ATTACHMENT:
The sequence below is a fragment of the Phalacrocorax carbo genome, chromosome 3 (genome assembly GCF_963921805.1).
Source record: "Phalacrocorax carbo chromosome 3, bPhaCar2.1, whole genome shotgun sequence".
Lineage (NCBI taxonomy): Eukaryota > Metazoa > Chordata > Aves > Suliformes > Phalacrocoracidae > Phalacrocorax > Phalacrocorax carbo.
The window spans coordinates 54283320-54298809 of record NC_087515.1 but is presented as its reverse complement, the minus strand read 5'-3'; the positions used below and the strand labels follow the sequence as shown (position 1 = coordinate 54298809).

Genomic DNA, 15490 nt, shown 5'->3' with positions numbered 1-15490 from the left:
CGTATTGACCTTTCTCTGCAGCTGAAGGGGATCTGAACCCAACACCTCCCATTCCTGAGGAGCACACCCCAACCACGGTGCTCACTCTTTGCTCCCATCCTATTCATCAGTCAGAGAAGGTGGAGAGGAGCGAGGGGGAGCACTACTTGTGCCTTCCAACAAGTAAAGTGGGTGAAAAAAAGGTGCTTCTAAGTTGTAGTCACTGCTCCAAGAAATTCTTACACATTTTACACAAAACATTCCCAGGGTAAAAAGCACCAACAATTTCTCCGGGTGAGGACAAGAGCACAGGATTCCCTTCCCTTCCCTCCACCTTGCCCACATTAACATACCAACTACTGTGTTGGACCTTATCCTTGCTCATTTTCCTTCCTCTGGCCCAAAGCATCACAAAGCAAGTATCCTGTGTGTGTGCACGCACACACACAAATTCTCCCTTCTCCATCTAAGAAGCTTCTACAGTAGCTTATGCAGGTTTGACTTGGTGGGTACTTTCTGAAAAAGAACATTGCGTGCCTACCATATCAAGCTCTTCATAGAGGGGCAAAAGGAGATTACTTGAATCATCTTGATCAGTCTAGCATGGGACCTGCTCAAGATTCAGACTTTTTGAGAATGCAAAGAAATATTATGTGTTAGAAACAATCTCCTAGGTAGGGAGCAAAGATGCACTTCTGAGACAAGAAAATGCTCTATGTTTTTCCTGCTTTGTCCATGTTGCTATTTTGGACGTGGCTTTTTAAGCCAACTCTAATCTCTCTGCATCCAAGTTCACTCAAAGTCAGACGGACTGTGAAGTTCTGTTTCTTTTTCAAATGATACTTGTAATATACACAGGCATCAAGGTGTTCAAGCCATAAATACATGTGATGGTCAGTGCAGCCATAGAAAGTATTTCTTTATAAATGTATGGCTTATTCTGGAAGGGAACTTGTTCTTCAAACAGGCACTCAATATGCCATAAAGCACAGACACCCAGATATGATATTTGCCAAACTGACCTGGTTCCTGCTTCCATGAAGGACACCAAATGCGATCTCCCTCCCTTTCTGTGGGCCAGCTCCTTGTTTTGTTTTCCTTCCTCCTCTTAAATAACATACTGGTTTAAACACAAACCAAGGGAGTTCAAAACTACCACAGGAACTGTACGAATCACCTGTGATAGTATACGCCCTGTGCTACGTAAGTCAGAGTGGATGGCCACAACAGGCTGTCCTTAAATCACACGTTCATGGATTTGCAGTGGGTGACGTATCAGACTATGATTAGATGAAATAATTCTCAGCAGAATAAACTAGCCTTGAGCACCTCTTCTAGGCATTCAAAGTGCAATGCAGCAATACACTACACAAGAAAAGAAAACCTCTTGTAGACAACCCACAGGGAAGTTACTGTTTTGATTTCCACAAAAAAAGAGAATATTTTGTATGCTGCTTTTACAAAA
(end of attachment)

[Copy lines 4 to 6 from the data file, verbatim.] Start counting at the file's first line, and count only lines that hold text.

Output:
The window spans coordinates 54283320-54298809 of record NC_087515.1 but is presented as its reverse complement, the minus strand read 5'-3'; the positions used below and the strand labels follow the sequence as shown (position 1 = coordinate 54298809).

Genomic DNA, 15490 nt, shown 5'->3' with positions numbered 1-15490 from the left:
CGTATTGACCTTTCTCTGCAGCTGAAGGGGATCTGAACCCAACACCTCCCATTCCTGAGGAGCACACCCCAACCACGGTGCTCACTCTTTGCTCCCATCCTATTCATCAGTCAGAGAAGGTGGAGAGGAGCGAGGGGGAGCACTACTTGTGCCTTCCAACAAGTAAAGTGGGTGAAAAAAAGGTGCTTCTAAGTTGTAGTCACTGCTCCAAGAAATTCTTACACATTTTACACAAAACATTCCCAGGGTAAAAAGCACCAACAATTTCTCCGGGTGAGGACAAGAGCACAGGATTCCCTTCCCTTCCCTCCACCTTGCCCACATTAACATACCAACTACTGTGTTGGACCTTATCCTTGCTCATTTTCCTTCCTCTGGCCCAAAGCATCACAAAGCAAGTATCCTGTGTGTGTGCACGCACACACACAAATTCTCCCTTCTCCATCTAAGAAGCTTCTACAGTAGCTTATGCAGGTTTGACTTGGTGGGTACTTTCTGAAAAAGAACATTGCGTGCCTACCATATCAAGCTCTTCATAGAGGGGCAAAAGGAGATTACTTGAATCATCTTGATCAGTCTAGCATGGGACCTGCTCAAGATTCAGACTTTTTGAGAATGCAAAGAAATATTATGTGTTAGAAACAATCTCCTAGGTAGGGAGCAAAGATGCACTTCTGAGACAAGAAAATGCTCTATGTTTTTCCTGCTTTGTCCATGTTGCTATTTTGGACGTGGCTTTTTAAGCCAACTCTAATCTCTCTGCATCCAAGTTCACTCAAAGTCAGACGGACTGTGAAGTTCTGTTTCTTTTTCAAATGATACTTGTAATATACACAGGCATCAAGGTGTTCAAGCCATAAATACATGTGATGGTCAGTGCAGCCATAGAAAGTATTTCTTTATAAATGTATGGCTTATTCTGGAAGGGAACTTGTTCTTCAAACAGGCACTCAATATGCCATAAAGCACAGACACCCAGATATGATATTTGCCAAACTGACCTGGTTCCTGCTTCCATGAAGGACACCAAATGCGATCTCCCTCCCTTTCTGTGGGCCAGCTCCTTGTTTTGTTTTCCTTCCTCCTCTTAAATAACATACTGGTTTAAACACAAACCAAGGGAGTTCAAAACTACCACAGGAACTGTACGAATCACCTGTGATAGTATACGCCCTGTGCTACGTAAGTCAGAGTGGATGGCCACAACAGGCTGTCCTTAAATCACACGTTCATGGATTTGCAGTGGGTGACGTATCAGACTATGATTAGATGAAATAATTCTCAGCAGAATAAACTAGCCTTGAGCACCTCTTCTAGGCATTCAAAGTGCAATGCAGCAATACACTACACAAGAAAAGAAAACCTCTTGTAGACAACCCACAGGGAAGTTACTGTTTTGATTTCCACAAAAAAAGAGAATATTTTGTATGCTGCTTTTACAAAA